Chapter 34, Blog 4

By Chuck Wells As Told To Ray Hochgesang


Uncle Fred coolly stared me down and told Sheila what a brat I STILL was. He then told how his nephew, at the age of 4, had ruined his ’55 Plymouth by leaving his dog, Brownie, in the car overnight. Brownie, bless her heart, didn’t want to stay in that “stinking cigar car” and tunneled through the floorboard. But she shredded the upholstery and crapped all over the car before she got out. I did recall my dog had destroyed someone’s car about 150 years ago.

“Uncle Fred?”

… he ain’t no fairy godmother …

Whatever. I needed another beer. I chugged it and tossed the bottle in the fireplace. Uncle Fred could wait. I had some drinking to catch up. The repressed emotions of 18 months started to leak out. I needed a confessional. Instead, I had the next best thing – the local print media.

“This is for all those Boomers that wrote letters of support,” I said, draped on the sofa, guzzling another beer. “Did ya get that?”

I could see Melinda out of the corner of my eye. She put her head down. I bet she was sorry she ever agreed to be my agent. Probably Harry was sorry, too. I was sure he had left.

… he left because you are a big disappointment …

“No kidding.”

… and it’s not about some stupid race either …

“Forget the subtle stuff. It doesn’t suit you.”

… OK, how’s this? Life is nothing but disappointments …

“Wow! Now we’re falling back on cliches.”

… the measure of a person is how he handles the disappointments …

“Really? You just make that up?”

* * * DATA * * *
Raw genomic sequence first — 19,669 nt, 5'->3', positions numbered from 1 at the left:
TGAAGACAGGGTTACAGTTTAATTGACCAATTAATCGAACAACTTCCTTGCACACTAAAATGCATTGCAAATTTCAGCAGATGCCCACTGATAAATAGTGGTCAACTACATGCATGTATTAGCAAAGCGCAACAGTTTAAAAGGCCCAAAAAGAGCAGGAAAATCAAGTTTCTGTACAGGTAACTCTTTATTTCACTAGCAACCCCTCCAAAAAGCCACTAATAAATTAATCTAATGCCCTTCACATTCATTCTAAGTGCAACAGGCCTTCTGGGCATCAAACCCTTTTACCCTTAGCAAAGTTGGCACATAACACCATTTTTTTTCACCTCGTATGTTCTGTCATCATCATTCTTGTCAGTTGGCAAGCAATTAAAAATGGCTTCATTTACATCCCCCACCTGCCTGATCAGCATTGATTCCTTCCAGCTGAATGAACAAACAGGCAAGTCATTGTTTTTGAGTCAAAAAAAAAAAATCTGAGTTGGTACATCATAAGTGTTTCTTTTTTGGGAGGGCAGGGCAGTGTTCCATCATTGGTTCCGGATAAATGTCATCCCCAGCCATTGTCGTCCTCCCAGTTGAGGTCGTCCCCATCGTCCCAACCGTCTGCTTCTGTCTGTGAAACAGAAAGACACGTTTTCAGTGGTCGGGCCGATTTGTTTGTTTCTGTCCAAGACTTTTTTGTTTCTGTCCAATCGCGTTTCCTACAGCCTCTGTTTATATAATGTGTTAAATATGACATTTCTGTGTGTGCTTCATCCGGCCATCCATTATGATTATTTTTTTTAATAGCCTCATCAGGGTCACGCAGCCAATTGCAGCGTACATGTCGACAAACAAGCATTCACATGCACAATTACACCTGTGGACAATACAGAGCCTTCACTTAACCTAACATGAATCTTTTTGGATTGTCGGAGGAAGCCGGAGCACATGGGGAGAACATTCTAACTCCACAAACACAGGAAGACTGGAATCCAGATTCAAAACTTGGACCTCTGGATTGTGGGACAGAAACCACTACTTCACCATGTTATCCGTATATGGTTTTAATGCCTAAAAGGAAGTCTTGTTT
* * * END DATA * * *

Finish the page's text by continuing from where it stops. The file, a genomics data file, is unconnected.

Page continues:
… no, asshole, got it from a movie long before your time …

“Yeah? Well, you can go to hell, too.”

Harry appeared, rolling his walker in front of me.

… you are sooooo dead …

“Did you just tell me to go to hell?” Harry asked.

“No, no, not you,” I said and tried to hide my bottle, but it was too late.


Harry clapped his hands twice, thundering through the living room like a Zeus thunderbolt. The party froze. My coach stared long and hard at me. I could feel my brain sizzle like frying bacon in my cranium.

“H-H-Harry,” I stuttered.


Ashamed, I shut my eyes and hung my head, awaiting a verbal whooping. Harry cleared his throat and paused.

“I just got off the phone with the president of the USOC,” Harry announced.

The whole room gasped as one.

“Apparently, the committee has come to its senses,” he said.

My eyes flew open.

“Chuck Wells has been assigned Lane No. 5 for the second quarterfinal heat of the 800 meters.”

Copyright © 2012 by Chuck H. Wells/Ray Hochgesang

5 thoughts on “Thunderstruck

  1. Good for you. I really liked reading this post. Age does not define who we are or what we can do. The human spirit is an amazing instrument. Keep going. Don’t let anyone trample your dreams. There will always be someone to say you can’t. I say you can !

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